Junta spokesman Idrissa Cherif said 70-year-old Mr Dore had "experience and understanding of Guinean politics". Mr Dore has been a prominent critic of army rule and was hospitalised after a military crackdown on 28 September. The junta seized power in December 2008 but leader Capt Moussa Dadis Camara was shot and seriously hurt last month. Interim leader Gen Sekouba Konate is due to return to Conakry on Tuesday, when he is expected to make a formal announcement of Mr Dore's appointment.
Opposition groups chose Mr Dore as their candidate for prime minister after hours of talks and a vote. The BBC's Conakry correspondent Alhassan Sillah, currently out of the country, says Mr Dore and union leader Hadja Rabiatou Sera Diallo each received 94 votes. But he got the nomination because he has a university degree, our correspondent says. The unions, however, say the vote was not fair. Mr Dore said he would have no problem working with the military, describing Gen Konate as "competent and efficient". "The main thing to do is to make sure that the next election will be fair and credible and to start the restructuring of the armed forces," he told the BBC's Focus on Africa programme. Under the deal, Ms Diallo would become one of two deputy prime ministers. The unions had said the prime minister should not be a politician, as the role should be neutral. But the veteran unionist told the BBC she was now willing to be part of a team and that the future of Guinea was the most important thing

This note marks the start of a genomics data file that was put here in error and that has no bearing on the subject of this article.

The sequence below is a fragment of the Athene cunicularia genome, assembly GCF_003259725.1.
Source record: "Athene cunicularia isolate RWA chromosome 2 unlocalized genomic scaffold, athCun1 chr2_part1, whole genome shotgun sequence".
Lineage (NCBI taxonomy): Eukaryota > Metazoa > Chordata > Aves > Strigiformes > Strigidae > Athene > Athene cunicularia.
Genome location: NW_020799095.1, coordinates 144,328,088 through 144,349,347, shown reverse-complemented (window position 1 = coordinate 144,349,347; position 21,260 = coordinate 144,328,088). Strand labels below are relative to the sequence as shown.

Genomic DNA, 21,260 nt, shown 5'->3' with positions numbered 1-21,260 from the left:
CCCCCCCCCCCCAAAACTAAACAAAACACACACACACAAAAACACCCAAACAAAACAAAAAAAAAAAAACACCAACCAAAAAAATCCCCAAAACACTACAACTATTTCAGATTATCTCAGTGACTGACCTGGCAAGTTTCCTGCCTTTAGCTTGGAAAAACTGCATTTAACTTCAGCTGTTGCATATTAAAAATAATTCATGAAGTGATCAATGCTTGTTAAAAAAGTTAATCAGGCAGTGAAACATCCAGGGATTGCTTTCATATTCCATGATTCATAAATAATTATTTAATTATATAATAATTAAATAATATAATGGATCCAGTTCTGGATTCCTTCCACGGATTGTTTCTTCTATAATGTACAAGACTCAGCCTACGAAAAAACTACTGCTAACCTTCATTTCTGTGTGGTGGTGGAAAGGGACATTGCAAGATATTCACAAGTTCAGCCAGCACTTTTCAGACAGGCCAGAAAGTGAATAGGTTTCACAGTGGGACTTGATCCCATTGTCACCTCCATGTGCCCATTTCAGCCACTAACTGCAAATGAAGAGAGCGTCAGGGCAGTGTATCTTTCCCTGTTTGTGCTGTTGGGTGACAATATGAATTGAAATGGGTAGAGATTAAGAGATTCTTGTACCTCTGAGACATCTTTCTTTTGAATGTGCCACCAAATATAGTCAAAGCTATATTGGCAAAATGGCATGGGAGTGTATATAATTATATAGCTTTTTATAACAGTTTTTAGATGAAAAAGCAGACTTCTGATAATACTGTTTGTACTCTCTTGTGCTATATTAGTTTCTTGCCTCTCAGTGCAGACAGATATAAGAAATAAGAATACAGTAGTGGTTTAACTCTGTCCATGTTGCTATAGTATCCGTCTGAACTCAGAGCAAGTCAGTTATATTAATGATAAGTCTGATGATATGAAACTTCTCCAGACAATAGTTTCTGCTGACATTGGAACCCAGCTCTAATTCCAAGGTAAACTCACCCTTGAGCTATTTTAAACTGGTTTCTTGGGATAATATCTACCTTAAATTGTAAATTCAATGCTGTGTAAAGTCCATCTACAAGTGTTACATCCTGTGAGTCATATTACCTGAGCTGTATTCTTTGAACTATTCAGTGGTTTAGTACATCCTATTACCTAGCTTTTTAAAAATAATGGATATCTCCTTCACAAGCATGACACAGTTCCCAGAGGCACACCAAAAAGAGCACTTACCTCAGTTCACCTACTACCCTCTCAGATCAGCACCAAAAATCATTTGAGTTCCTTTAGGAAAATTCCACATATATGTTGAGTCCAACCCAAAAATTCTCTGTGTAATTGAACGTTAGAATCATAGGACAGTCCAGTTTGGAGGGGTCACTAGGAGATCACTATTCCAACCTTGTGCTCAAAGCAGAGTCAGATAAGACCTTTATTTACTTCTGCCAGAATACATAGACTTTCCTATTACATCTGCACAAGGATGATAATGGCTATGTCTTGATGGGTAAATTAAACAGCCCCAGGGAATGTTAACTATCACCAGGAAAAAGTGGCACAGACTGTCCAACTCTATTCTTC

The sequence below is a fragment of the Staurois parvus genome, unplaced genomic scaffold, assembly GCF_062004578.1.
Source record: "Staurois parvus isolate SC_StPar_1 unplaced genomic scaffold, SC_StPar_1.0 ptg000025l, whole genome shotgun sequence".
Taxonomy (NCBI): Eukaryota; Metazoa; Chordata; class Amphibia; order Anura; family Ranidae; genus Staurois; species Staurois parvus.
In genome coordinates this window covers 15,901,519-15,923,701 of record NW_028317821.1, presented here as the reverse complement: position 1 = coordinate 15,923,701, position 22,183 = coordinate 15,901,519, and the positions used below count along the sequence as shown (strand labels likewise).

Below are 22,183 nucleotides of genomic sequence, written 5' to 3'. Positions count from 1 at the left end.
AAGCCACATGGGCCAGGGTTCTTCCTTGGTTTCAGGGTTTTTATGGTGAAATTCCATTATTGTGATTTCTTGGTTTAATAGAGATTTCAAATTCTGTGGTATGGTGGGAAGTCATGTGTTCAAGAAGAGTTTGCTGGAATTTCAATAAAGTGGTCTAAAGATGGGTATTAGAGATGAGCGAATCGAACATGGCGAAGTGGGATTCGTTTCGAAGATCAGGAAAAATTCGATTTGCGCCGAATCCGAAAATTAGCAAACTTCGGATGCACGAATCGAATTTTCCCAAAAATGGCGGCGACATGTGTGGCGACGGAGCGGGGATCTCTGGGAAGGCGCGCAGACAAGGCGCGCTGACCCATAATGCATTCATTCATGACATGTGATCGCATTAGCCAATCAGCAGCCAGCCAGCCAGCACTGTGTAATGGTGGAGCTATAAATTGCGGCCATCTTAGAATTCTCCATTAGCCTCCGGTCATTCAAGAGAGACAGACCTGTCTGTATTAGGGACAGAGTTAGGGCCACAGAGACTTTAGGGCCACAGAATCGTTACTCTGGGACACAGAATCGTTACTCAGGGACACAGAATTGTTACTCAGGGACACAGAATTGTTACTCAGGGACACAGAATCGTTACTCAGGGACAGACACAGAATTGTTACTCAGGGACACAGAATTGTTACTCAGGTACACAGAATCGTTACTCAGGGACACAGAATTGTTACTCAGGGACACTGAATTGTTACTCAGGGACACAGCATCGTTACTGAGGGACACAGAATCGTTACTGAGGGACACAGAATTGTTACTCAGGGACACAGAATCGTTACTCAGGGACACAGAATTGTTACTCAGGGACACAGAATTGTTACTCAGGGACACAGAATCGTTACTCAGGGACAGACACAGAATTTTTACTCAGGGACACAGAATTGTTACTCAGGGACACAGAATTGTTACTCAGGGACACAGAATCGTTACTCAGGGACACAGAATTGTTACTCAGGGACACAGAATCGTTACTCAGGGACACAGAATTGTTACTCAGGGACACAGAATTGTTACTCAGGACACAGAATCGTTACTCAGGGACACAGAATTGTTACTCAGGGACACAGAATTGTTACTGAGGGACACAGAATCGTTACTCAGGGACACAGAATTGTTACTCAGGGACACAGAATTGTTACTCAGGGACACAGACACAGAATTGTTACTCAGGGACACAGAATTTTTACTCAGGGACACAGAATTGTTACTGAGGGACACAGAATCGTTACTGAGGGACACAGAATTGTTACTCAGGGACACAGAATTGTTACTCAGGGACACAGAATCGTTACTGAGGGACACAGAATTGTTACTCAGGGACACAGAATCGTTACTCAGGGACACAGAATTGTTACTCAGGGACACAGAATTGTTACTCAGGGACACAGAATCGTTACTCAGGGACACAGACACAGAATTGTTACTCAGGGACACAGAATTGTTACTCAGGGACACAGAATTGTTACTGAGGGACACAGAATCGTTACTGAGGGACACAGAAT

The unions are very powerful in Guinea, having staged several high-profile demonstrations since 2006. They had thrown their support behind Ms Diallo - who our correspondent says is venerated like a god by some unionists.
Mr Cherif told AFP news agency that Mr Dore would steer the transitional government through its "roadmap". He said the administration would consist of 30 members - 10 from the ruling junta, 10 from the opposition, and 10 representatives from the regions.
Following September's crackdown on an anti-junta protest, involving senior politicians such as Mr Dore, several opposition leaders demanded that Capt Camara step down. After reports of a power struggle between his supporters and Gen Konate, Capt Camara agreed last week to take a back seat. In an agreement signed last week, a national election was pencilled in for six months' time. Capt Camara spent weeks being treated in Morocco for a bullet wound after he was shot by an aide on 3 December. Last week he was flown to Burkina Faso, where he is continuing to recover.
A UN report has said Capt Camara should be charged over the September crackdown in which more than 150 opposition protesters are thought to have been killed.
Caspar Leighton BBC News The civilian opposition is clearly not being included in the decision-making process. General Konate is supposedly in charge - but he remains in Burkina Faso allegedly for consultations with Capt Camara, who is weakened after an assassination attempt and has accepted exile. Ordinary Guineans are worried that Capt Camara is still pulling the strings. The agreement reached on Friday was heralded as the breakthrough that could avert disaster in Guinea. But until now it is only an agreement among the military and the civilian opposition has not put its seal on anything.
•From a minority ethnic group in Forestiere region
•Critic of military rule
•Organised 28 September protest, claims he was beaten by soldiers
•Leads the Union for the Progress of Guinea party
•Stood for president against strong-man ruler Lansana Conte in 1993 and 1998
•Has never served in government